An Understanding Eye
The thrill Amanda Lumry '99 felt when she inspected her first roll of pictures in second grade has never changed: "I still marvel," she says, "at how much power a camera wields in conveying perspectives, opinions, and emotions."
|Amanda Lumry is a lifelong photographer.
|Courtesy of Amanda Lumry
Although she began Harvard intending to focus on economics and business, she soon realized that art and photography remained her passions. An independent study in her junior year produced Nantucket Borders, a self-published, visual and textual exploration of the island. A year later, with the help of her faculty advisers, Christopher D. Killip and Barbara Norfleet, she published her second book, Mala Mala: Pathway to an African Eden, as part of her senior honors thesis.
To publish Nantucket Borders, Lumry combined business and art and began Vista Press, her own publishing firm. Vista has since become Eaglemont Press, and Lumry has married a fellow photographer, Loren Wengerd. Together they have shaped Eaglemont to specialize in educational photography books about travel and conservation, with some of the proceeds benefiting cultural and conservation-oriented foundations in the areas described by the books.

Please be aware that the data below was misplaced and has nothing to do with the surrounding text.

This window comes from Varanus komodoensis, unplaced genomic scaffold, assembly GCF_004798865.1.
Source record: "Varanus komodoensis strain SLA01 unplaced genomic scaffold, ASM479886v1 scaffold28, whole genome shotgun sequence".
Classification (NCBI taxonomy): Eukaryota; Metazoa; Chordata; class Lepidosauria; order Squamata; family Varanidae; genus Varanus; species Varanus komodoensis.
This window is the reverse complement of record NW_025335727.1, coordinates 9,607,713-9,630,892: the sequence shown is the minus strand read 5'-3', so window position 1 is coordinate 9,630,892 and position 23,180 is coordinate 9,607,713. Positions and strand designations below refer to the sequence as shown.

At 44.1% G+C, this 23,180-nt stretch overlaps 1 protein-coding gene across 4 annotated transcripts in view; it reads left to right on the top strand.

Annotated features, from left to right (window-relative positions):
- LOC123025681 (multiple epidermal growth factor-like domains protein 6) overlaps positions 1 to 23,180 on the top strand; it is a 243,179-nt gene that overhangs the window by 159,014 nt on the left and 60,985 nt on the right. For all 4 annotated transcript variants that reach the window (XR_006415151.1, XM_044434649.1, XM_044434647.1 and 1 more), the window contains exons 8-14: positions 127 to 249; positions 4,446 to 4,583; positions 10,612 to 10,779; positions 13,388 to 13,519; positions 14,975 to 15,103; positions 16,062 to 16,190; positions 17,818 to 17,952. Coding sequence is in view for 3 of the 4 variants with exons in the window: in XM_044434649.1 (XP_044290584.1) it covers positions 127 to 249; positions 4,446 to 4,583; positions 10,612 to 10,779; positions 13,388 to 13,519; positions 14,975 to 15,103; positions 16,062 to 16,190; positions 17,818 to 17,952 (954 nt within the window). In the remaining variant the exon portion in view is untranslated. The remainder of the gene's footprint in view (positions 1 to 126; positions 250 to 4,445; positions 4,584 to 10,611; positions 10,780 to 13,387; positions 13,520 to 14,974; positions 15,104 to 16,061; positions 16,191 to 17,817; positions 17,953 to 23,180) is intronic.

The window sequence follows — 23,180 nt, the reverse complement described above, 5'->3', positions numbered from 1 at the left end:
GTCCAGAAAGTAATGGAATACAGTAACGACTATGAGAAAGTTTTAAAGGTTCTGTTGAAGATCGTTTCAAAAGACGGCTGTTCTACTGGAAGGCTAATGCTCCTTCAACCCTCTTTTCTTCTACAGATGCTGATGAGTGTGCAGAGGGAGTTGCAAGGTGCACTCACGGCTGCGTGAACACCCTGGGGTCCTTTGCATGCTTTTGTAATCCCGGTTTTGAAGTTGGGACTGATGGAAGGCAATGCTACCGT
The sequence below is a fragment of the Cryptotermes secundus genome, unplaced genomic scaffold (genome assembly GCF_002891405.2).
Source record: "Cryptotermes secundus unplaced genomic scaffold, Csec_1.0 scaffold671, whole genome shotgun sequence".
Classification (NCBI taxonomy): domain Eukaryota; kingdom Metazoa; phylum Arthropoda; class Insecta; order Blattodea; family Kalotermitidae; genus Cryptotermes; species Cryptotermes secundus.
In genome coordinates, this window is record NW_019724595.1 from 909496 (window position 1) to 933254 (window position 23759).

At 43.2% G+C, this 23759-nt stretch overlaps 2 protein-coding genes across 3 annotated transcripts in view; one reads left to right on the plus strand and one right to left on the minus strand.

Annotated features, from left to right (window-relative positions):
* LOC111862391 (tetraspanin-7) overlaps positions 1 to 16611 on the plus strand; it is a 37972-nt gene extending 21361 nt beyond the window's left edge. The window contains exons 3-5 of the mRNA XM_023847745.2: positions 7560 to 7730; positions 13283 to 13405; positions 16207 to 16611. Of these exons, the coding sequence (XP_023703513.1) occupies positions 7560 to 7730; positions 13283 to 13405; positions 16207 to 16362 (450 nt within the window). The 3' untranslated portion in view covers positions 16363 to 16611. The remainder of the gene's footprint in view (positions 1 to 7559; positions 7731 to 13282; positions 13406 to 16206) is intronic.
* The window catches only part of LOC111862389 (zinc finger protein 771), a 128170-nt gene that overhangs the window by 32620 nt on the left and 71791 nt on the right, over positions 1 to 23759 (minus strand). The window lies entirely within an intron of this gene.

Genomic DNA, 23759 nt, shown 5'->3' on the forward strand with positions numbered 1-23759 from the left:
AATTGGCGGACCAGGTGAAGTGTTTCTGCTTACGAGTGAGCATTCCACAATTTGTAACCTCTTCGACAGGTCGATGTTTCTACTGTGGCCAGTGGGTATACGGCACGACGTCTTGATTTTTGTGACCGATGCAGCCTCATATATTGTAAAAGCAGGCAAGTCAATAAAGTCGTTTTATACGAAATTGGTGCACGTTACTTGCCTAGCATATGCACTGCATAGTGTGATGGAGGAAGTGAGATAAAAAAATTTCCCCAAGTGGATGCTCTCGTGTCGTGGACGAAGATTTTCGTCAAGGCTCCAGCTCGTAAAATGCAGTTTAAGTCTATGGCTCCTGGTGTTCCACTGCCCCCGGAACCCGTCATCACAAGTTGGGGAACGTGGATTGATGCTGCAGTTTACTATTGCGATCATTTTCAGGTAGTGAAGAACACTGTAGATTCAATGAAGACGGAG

Lumry's most recent endeavor, Holmespun, offers an intimate look at Amish and Mennonite communities of northern Ohio. She and Wengard shot candids and portraits of the people and landscapes of Holmes County, where he grew up, in collaboration with writer Laura Hurwitz. Holmespun aims to present what Wengerd calls a unique perspective: explaining "who the Amish are today, beyond the idyllic quaintness often found in other books" and including the "challenge to maintain their heritage and culture" facing the communities it documents with local history, images, and interviews.
To Lumry, Wengerd's standing as a Holmes County native and her own "outsider's perspective" brought "a fresh sense of wonderment to what Loren would otherwise consider normal and mundane. Together we were able to create a well-rounded perspective." Promoting such awareness and understanding "can only have a positive impact on the uncertain future that is racing toward us all."
~Ellenor J. Honig
You might also like
Joseph Nye discusses geopolitics and Harvard’s challenges.
The magazine’s football correspondent advises fans to deal with it.
Alan Garber on campus speech, academics, and his other Harvard priorities